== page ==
I read a critique that claims the Alice stories are allegories for puberty--specifically, Freudian analysis suggests that they are about Alice's change from innocence to a sexual being. I'm generally skeptical of Freudian analysis, but was surprised when I read the first two chapters of Alice in Wonderland and found evidence that the book may, indeed, be about puberty. In fact, I noticed possible allusions to the entire life cycle, from birth to death. I don't know if this trend will continue throughout the book, but here's what I have so far:
In the beginning, Alice falls down a rabbit-hole, landing in a room containing a tiny key, a tiny door, and a large table. When she is small, the door is locked--she's not allowed out. But then she grows very large...so large that she can hardly fit into the
Puberty--Between the Age of Innocence and the Age of Reason comes the Age of Nonsense
Even before falling down the rabbit hole, Alice has noticed that she acts like a selfish child but reprimands her own behavior like an older child:
She generally gave herself very good advice (though she very seldom followed it), and sometimes she scolded herself so severely as to bring tears into her eyes;In the rabbit hole, Alice feels small and insignificant (understandably, since she has shrunk down to several inches high). She has lost respect for herself and doubts the way she used to do things:
"But it's no use now," thought poor Alice, "to pretend to be two people! Why, there's hardly enough of me left to make one respectable person!"Furthermore, her body keeps changing in awkward and embarrassing manners. Note the grotesque lengthening of her neck in the picture at the beginning of Chapter 2. Does this remind anyone of the awkward phases of growth, when body parts would suddenly become disproportionately too large or too small seemingly overnight? Even her voice sounded "hoarse and strange" when she recited the crocodile poem. These changes make her question her identity:
I wonder if I have changed in the night? Let me think: was I the same when I got up this morning? I almost think I can remember feeling a little different. But if I"m not the same, the next question is 'Who in the world am I?'I know that this question of identity will continue throughout Alice's Adventures in Wonderland. Although it may seem strange to suggest that a book about a 7-year-old is an allegory for puberty, remember that Charles Dodgson's friend Alice Liddle, on whom our Alice was modeled, was just reaching the age of puberty at the time that the first book was to be published. Note a diary entry by Dodgson in May 1865:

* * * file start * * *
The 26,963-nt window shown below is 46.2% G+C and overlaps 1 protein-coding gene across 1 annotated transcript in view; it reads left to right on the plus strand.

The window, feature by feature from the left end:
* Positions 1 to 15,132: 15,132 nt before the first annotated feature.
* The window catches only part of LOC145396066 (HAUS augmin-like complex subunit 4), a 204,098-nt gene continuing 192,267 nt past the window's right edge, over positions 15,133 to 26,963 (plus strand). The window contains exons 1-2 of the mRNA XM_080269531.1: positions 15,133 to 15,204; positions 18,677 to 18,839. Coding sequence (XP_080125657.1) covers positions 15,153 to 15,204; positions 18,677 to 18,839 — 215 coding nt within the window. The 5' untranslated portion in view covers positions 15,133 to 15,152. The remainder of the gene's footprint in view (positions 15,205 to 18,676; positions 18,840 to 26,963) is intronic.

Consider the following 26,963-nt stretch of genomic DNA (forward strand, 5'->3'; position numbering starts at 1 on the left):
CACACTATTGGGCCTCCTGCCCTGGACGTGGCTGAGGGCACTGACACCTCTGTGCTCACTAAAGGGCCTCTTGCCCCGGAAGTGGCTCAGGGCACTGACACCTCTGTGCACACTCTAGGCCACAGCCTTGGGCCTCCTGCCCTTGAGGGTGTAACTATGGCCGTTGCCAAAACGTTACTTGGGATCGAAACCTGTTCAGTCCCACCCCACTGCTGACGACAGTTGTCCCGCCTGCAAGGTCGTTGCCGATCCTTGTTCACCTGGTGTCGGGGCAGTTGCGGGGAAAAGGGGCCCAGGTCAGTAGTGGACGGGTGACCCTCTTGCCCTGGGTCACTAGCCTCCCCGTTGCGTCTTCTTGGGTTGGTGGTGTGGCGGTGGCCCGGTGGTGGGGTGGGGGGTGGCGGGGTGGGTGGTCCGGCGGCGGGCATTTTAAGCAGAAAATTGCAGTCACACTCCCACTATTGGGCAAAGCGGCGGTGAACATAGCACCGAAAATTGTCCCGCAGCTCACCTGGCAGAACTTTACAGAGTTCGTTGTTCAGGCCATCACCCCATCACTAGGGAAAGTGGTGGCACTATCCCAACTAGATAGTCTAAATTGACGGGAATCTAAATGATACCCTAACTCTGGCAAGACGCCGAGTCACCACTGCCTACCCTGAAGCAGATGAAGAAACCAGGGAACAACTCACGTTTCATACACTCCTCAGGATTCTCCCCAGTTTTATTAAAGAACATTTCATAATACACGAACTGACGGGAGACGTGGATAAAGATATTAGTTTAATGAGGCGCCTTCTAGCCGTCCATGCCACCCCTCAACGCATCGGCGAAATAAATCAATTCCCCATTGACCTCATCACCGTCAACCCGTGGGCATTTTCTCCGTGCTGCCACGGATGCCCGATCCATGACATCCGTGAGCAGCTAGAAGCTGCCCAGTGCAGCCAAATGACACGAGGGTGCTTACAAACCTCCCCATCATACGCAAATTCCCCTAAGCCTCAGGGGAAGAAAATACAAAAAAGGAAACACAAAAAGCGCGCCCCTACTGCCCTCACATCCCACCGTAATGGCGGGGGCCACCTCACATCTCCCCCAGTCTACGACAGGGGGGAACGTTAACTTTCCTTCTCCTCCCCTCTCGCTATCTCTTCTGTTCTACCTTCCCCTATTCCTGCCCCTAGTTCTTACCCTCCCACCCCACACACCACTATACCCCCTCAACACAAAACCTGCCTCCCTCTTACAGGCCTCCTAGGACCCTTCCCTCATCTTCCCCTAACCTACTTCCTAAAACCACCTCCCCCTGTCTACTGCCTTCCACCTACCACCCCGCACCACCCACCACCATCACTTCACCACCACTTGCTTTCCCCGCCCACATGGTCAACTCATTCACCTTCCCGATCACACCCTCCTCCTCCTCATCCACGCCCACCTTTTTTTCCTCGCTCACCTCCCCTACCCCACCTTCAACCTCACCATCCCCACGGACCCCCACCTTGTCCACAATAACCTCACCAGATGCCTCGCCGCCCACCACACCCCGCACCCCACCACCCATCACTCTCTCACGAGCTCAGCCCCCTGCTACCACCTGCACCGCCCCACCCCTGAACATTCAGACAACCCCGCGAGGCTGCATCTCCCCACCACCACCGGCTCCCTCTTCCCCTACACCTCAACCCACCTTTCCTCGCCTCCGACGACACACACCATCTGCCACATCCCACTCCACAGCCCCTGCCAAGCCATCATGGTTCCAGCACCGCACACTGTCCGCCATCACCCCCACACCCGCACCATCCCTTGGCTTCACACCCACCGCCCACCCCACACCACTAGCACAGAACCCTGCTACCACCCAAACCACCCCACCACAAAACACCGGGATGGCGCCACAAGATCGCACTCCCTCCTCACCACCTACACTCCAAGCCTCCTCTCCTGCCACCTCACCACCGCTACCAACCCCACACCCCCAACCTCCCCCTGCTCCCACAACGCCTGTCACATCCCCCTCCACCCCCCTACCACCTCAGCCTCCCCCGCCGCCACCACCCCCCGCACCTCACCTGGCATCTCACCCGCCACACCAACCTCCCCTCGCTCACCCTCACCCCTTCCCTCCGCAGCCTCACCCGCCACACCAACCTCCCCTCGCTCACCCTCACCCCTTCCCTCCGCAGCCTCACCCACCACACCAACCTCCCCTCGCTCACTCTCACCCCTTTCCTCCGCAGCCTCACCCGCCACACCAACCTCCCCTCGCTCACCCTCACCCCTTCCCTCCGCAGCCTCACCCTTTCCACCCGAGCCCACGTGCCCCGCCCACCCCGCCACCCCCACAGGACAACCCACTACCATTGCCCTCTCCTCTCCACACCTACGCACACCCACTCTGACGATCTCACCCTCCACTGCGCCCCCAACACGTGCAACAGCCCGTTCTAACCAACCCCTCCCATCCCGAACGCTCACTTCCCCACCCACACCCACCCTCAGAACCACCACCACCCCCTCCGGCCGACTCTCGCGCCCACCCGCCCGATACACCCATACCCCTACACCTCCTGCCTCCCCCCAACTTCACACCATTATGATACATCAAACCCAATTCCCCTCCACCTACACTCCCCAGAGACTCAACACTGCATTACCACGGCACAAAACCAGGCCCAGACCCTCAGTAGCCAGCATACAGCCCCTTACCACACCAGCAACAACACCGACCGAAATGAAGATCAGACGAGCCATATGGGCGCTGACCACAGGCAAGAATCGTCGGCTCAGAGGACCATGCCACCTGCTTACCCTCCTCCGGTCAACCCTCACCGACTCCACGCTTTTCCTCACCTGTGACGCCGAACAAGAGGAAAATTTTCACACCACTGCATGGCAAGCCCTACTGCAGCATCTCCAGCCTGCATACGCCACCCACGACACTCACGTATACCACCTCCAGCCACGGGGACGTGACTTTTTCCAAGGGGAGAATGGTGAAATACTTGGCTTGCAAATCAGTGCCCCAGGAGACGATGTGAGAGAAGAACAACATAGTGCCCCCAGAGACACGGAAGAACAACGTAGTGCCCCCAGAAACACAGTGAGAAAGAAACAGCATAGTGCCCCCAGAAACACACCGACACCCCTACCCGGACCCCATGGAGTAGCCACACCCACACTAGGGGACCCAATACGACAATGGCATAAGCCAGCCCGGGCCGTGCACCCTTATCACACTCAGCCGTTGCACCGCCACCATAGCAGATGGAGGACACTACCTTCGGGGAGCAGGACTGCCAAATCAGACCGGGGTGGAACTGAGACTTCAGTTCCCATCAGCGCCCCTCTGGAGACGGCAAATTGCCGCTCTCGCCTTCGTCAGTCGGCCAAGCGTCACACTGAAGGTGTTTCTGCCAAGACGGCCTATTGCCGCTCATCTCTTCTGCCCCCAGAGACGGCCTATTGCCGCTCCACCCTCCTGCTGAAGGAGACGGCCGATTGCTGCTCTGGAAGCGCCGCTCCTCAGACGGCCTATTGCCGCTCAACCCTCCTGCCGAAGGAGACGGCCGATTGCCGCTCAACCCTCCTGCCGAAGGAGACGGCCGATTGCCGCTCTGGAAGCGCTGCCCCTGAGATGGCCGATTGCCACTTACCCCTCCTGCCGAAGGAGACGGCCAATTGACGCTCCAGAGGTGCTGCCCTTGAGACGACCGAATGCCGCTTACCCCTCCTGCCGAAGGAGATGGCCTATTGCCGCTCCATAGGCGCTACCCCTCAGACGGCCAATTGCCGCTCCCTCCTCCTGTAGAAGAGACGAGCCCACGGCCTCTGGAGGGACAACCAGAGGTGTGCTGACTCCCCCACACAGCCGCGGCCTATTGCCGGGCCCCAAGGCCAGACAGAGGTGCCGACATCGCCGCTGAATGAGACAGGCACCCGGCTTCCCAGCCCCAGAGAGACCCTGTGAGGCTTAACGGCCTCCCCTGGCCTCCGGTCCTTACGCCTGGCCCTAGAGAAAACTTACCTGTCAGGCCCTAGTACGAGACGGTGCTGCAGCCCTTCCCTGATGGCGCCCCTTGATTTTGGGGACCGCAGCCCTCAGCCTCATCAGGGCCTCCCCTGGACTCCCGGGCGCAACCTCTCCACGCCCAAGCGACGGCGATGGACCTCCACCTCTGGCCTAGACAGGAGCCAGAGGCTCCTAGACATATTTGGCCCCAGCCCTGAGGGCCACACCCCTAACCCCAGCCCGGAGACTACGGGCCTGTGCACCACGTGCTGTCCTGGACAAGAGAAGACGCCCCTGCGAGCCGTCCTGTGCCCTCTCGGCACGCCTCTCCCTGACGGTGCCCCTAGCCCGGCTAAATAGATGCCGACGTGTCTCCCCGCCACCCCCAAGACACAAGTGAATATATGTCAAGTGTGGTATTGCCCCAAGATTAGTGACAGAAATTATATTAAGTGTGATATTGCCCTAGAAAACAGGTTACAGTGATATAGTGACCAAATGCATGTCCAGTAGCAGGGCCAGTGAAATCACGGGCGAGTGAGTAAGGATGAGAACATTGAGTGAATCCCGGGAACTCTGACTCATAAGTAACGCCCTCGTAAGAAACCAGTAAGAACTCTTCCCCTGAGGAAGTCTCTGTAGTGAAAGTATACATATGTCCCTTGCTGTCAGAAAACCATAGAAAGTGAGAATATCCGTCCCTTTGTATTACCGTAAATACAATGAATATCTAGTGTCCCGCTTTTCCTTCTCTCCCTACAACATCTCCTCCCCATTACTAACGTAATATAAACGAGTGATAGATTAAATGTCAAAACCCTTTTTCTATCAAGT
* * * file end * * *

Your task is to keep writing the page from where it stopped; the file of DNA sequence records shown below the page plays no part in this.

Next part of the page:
Met Alice and Miss Prickett in the quadrangle: Alice seems changed a good deal, and hardly for the better--probably going through the usual awkward state of transition.*Alice's Adventures in Wonderland was published in November of that year.
There even a moment when Alice contemplates death:
"for it might end, you know," said Alice to herself, "in my going out altogether, like a candle. I wonder what I should be like then?" And she tried to fancy what the flame of a candle looks like after the candle is blown out, for she could not remember ever having seen such a thing.Later, Alice terrifies the mouse by mentioning her kitten, Dinah, and how great Dinah is at catching mice. When Alice realizes her mistake, she quickly changes topics to a dog she knows...as she chatters on, she again blunders by mentioning what a fantastic ratter the dog is. Apparently this Darwinian eat-or-be-eaten philosophy continues throughout the two books. Darwin's book On the Origin of Species just been published in 1859, and Natural Selection was the talk of the town. I will watch for Natural Selection allusions while I read; though, apparently, some of them were taken out of the original story and can't be found in the published book.
A continuation of this theme can be found here.
Image taken from http://www.mymodernmet.com/photo/the-circle-of-life
*From The Diaries of Lewis Carroll, ed. Roger Lancelyn Green, quoted in Alice in Wonderland: Norton Critical Edition (New York: W. W. Norton and Company Inc., 1992) p279.